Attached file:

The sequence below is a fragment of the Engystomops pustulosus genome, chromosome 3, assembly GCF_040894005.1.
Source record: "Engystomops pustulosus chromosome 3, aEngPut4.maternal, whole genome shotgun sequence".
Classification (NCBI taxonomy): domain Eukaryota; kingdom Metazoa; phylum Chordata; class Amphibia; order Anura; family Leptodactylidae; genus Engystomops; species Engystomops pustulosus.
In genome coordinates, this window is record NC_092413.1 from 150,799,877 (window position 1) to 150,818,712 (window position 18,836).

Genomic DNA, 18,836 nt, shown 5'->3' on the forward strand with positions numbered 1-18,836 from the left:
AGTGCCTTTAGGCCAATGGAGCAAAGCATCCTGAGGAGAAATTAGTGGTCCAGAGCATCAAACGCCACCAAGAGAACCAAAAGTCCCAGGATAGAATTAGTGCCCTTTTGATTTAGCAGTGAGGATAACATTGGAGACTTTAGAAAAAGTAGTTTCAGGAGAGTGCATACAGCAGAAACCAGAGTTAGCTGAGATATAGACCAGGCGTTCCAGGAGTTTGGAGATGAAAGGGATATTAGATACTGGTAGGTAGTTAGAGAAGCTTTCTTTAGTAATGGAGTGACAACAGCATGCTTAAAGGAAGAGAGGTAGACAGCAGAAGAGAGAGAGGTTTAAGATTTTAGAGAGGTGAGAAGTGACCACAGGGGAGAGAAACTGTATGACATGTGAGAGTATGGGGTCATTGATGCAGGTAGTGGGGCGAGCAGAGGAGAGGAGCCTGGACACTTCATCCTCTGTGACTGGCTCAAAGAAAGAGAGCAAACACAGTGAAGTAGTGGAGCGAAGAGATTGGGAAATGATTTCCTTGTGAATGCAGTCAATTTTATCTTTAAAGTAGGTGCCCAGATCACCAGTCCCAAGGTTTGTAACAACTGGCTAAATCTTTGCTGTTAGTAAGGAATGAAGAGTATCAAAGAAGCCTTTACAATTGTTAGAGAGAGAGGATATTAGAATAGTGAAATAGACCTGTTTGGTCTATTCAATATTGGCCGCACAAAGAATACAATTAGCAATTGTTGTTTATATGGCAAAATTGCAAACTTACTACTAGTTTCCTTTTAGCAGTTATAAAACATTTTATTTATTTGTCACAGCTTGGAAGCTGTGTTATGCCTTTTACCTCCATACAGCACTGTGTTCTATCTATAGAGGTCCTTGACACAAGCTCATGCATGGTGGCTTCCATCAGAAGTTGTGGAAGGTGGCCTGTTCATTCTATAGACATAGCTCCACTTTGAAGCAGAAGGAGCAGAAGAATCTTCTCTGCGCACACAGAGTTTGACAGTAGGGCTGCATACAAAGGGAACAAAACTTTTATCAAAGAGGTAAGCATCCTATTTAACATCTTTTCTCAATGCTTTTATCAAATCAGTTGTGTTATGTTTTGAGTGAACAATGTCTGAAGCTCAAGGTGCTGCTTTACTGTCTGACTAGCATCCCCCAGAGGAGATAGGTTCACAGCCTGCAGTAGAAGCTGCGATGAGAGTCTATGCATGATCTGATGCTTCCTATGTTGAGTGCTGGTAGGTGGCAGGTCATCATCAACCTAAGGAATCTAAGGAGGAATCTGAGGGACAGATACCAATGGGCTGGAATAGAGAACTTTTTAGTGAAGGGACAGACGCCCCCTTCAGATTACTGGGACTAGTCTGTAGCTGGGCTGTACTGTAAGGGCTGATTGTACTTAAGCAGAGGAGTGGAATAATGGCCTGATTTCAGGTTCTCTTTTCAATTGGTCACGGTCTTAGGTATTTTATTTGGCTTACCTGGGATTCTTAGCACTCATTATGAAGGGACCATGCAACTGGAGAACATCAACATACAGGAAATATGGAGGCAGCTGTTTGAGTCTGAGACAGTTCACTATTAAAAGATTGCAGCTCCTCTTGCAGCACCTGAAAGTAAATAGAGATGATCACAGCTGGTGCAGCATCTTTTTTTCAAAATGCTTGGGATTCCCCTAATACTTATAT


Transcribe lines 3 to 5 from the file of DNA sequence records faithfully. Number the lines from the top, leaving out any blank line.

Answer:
Classification (NCBI taxonomy): domain Eukaryota; kingdom Metazoa; phylum Chordata; class Amphibia; order Anura; family Leptodactylidae; genus Engystomops; species Engystomops pustulosus.
In genome coordinates, this window is record NC_092413.1 from 150,799,877 (window position 1) to 150,818,712 (window position 18,836).

Genomic DNA, 18,836 nt, shown 5'->3' on the forward strand with positions numbered 1-18,836 from the left: